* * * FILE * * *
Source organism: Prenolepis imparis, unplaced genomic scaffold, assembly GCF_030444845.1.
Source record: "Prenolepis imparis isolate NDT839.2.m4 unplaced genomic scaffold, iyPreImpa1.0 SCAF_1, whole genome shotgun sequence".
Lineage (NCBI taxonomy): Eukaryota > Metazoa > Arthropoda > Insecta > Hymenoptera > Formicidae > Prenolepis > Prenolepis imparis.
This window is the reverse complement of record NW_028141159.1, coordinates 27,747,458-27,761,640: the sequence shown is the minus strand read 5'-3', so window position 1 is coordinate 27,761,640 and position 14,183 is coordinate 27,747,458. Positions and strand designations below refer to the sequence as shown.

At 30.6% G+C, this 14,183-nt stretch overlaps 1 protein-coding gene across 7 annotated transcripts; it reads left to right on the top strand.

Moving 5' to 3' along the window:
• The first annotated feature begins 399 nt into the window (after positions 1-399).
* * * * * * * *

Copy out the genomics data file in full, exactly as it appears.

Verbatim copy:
Source organism: Prenolepis imparis, unplaced genomic scaffold, assembly GCF_030444845.1.
Source record: "Prenolepis imparis isolate NDT839.2.m4 unplaced genomic scaffold, iyPreImpa1.0 SCAF_1, whole genome shotgun sequence".
Lineage (NCBI taxonomy): Eukaryota > Metazoa > Arthropoda > Insecta > Hymenoptera > Formicidae > Prenolepis > Prenolepis imparis.
This window is the reverse complement of record NW_028141159.1, coordinates 27,747,458-27,761,640: the sequence shown is the minus strand read 5'-3', so window position 1 is coordinate 27,761,640 and position 14,183 is coordinate 27,747,458. Positions and strand designations below refer to the sequence as shown.

At 30.6% G+C, this 14,183-nt stretch overlaps 1 protein-coding gene across 7 annotated transcripts; it reads left to right on the top strand.

Moving 5' to 3' along the window:
• The first annotated feature begins 399 nt into the window (after positions 1-399).